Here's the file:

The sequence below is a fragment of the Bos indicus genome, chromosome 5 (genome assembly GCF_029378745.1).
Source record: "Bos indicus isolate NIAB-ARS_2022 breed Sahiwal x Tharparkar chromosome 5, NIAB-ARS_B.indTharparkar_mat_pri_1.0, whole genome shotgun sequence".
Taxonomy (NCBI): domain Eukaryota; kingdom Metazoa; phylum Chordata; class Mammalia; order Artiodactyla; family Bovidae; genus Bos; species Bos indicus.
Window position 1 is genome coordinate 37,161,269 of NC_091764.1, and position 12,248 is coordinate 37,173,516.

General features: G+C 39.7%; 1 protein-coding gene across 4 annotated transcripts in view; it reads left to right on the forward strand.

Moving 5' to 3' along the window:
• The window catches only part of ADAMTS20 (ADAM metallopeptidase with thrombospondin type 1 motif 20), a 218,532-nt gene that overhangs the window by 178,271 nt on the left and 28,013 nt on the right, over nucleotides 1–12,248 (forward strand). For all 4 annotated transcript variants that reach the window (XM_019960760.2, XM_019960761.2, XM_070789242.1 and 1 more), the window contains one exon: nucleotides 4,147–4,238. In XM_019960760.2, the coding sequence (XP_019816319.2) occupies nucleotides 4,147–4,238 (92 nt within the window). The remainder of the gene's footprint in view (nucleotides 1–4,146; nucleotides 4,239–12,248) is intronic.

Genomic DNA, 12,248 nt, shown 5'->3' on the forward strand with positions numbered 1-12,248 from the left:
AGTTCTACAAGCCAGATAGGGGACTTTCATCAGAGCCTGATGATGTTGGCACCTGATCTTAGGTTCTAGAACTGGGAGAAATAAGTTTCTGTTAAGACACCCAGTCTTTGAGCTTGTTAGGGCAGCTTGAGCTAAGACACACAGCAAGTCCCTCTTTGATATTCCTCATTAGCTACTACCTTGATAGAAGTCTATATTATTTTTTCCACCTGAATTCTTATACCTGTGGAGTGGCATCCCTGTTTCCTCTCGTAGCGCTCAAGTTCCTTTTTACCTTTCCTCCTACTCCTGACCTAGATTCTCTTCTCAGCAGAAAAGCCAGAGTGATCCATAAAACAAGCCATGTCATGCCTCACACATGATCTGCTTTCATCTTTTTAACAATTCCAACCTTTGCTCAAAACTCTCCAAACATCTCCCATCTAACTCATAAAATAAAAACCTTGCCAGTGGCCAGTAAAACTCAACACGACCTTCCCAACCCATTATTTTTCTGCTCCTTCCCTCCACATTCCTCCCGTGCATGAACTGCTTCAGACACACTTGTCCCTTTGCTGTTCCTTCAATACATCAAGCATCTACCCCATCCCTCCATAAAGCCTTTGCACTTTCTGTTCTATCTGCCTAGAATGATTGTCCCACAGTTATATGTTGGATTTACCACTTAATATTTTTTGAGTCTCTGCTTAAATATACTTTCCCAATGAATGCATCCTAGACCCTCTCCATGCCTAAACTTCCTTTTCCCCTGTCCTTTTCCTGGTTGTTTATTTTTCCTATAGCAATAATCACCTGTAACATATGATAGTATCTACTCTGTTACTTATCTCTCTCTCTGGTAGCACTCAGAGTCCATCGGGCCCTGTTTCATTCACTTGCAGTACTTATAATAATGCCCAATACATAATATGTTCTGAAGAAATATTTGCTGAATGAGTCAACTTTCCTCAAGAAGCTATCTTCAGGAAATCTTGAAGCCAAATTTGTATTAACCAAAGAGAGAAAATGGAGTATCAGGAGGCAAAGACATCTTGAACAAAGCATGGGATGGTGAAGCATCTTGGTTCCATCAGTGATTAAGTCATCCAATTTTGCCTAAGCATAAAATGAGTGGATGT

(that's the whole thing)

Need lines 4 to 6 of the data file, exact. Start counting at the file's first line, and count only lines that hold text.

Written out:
Window position 1 is genome coordinate 37,161,269 of NC_091764.1, and position 12,248 is coordinate 37,173,516.

General features: G+C 39.7%; 1 protein-coding gene across 4 annotated transcripts in view; it reads left to right on the forward strand.

Moving 5' to 3' along the window: